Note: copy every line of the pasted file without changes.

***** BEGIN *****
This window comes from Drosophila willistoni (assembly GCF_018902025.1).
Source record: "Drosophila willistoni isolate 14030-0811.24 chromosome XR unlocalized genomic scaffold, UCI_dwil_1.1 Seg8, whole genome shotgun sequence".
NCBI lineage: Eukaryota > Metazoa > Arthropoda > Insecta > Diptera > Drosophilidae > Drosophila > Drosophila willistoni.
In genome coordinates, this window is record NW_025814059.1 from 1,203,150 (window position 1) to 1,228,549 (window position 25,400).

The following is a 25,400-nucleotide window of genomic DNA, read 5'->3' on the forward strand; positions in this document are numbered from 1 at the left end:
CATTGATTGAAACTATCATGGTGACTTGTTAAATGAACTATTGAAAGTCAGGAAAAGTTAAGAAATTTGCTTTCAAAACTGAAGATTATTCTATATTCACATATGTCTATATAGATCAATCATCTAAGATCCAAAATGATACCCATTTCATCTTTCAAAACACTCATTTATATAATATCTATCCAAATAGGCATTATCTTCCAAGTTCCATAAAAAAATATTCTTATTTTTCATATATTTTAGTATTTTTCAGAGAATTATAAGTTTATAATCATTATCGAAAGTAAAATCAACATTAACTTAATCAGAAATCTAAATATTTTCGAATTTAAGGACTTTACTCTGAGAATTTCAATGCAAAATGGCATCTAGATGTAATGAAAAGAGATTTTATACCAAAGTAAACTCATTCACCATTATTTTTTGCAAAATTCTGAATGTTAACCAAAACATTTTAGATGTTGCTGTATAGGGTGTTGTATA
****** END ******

This window comes from Drosophila willistoni (assembly GCF_018902025.1).
Source record: "Drosophila willistoni isolate 14030-0811.24 chromosome XR unlocalized genomic scaffold, UCI_dwil_1.1 Seg8, whole genome shotgun sequence".
NCBI lineage: Eukaryota > Metazoa > Arthropoda > Insecta > Diptera > Drosophilidae > Drosophila > Drosophila willistoni.
In genome coordinates, this window is record NW_025814059.1 from 1,203,150 (window position 1) to 1,228,549 (window position 25,400).

The following is a 25,400-nucleotide window of genomic DNA, read 5'->3' on the forward strand; positions in this document are numbered from 1 at the left end:
CATTGATTGAAACTATCATGGTGACTTGTTAAATGAACTATTGAAAGTCAGGAAAAGTTAAGAAATTTGCTTTCAAAACTGAAGATTATTCTATATTCACATATGTCTATATAGATCAATCATCTAAGATCCAAAATGATACCCATTTCATCTTTCAAAACACTCATTTATATAATATCTATCCAAATAGGCATTATCTTCCAAGTTCCATAAAAAAATATTCTTATTTTTCATATATTTTAGTATTTTTCAGAGAATTATAAGTTTATAATCATTATCGAAAGTAAAATCAACATTAACTTAATCAGAAATCTAAATATTTTCGAATTTAAGGACTTTACTCTGAGAATTTCAATGCAAAATGGCATCTAGATGTAATGAAAAGAGATTTTATACCAAAGTAAACTCATTCACCATTATTTTTTGCAAAATTCTGAATGTTAACCAAAACATTTTAGATGTTGCTGTATAGGGTGTTGTATA